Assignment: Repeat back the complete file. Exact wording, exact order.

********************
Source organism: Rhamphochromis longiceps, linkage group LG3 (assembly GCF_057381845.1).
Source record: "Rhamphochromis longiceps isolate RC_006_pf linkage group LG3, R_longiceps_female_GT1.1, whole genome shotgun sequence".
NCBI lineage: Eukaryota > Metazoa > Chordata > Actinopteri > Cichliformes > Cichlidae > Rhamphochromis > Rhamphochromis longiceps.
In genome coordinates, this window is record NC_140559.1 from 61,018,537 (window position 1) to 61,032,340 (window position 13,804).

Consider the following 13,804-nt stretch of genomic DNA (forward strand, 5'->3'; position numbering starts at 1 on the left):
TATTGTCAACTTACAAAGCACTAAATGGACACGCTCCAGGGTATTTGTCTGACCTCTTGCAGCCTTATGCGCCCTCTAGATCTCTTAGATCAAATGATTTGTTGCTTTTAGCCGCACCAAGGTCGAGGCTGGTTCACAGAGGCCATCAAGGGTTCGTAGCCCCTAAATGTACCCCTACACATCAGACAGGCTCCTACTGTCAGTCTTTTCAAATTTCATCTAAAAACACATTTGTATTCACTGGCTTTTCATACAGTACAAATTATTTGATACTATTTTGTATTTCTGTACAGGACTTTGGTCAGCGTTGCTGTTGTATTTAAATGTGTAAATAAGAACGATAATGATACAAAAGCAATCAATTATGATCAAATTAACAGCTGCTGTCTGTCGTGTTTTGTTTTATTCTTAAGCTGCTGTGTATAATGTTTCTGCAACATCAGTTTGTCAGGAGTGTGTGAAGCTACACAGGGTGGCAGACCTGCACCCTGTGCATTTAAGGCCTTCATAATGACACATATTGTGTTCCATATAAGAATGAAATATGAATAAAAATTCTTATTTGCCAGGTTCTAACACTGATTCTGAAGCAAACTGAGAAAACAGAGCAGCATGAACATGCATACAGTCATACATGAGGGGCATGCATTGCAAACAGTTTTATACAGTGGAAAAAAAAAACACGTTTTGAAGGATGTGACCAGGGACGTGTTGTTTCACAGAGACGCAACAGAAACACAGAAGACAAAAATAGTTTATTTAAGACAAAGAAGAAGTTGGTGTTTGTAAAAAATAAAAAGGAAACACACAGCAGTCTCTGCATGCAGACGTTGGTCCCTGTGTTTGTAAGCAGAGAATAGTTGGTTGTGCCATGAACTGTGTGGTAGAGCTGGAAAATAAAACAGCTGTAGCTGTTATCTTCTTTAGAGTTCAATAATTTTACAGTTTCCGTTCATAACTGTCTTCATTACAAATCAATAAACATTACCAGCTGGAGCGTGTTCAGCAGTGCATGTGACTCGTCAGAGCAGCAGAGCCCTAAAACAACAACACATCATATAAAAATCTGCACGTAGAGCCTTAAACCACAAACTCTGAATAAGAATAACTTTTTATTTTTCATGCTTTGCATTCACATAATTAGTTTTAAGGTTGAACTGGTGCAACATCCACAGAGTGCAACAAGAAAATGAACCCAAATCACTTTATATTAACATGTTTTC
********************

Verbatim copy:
Source organism: Rhamphochromis longiceps, linkage group LG3 (assembly GCF_057381845.1).
Source record: "Rhamphochromis longiceps isolate RC_006_pf linkage group LG3, R_longiceps_female_GT1.1, whole genome shotgun sequence".
NCBI lineage: Eukaryota > Metazoa > Chordata > Actinopteri > Cichliformes > Cichlidae > Rhamphochromis > Rhamphochromis longiceps.
In genome coordinates, this window is record NC_140559.1 from 61,018,537 (window position 1) to 61,032,340 (window position 13,804).

Consider the following 13,804-nt stretch of genomic DNA (forward strand, 5'->3'; position numbering starts at 1 on the left):
TATTGTCAACTTACAAAGCACTAAATGGACACGCTCCAGGGTATTTGTCTGACCTCTTGCAGCCTTATGCGCCCTCTAGATCTCTTAGATCAAATGATTTGTTGCTTTTAGCCGCACCAAGGTCGAGGCTGGTTCACAGAGGCCATCAAGGGTTCGTAGCCCCTAAATGTACCCCTACACATCAGACAGGCTCCTACTGTCAGTCTTTTCAAATTTCATCTAAAAACACATTTGTATTCACTGGCTTTTCATACAGTACAAATTATTTGATACTATTTTGTATTTCTGTACAGGACTTTGGTCAGCGTTGCTGTTGTATTTAAATGTGTAAATAAGAACGATAATGATACAAAAGCAATCAATTATGATCAAATTAACAGCTGCTGTCTGTCGTGTTTTGTTTTATTCTTAAGCTGCTGTGTATAATGTTTCTGCAACATCAGTTTGTCAGGAGTGTGTGAAGCTACACAGGGTGGCAGACCTGCACCCTGTGCATTTAAGGCCTTCATAATGACACATATTGTGTTCCATATAAGAATGAAATATGAATAAAAATTCTTATTTGCCAGGTTCTAACACTGATTCTGAAGCAAACTGAGAAAACAGAGCAGCATGAACATGCATACAGTCATACATGAGGGGCATGCATTGCAAACAGTTTTATACAGTGGAAAAAAAAAACACGTTTTGAAGGATGTGACCAGGGACGTGTTGTTTCACAGAGACGCAACAGAAACACAGAAGACAAAAATAGTTTATTTAAGACAAAGAAGAAGTTGGTGTTTGTAAAAAATAAAAAGGAAACACACAGCAGTCTCTGCATGCAGACGTTGGTCCCTGTGTTTGTAAGCAGAGAATAGTTGGTTGTGCCATGAACTGTGTGGTAGAGCTGGAAAATAAAACAGCTGTAGCTGTTATCTTCTTTAGAGTTCAATAATTTTACAGTTTCCGTTCATAACTGTCTTCATTACAAATCAATAAACATTACCAGCTGGAGCGTGTTCAGCAGTGCATGTGACTCGTCAGAGCAGCAGAGCCCTAAAACAACAACACATCATATAAAAATCTGCACGTAGAGCCTTAAACCACAAACTCTGAATAAGAATAACTTTTTATTTTTCATGCTTTGCATTCACATAATTAGTTTTAAGGTTGAACTGGTGCAACATCCACAGAGTGCAACAAGAAAATGAACCCAAATCACTTTATATTAACATGTTTTC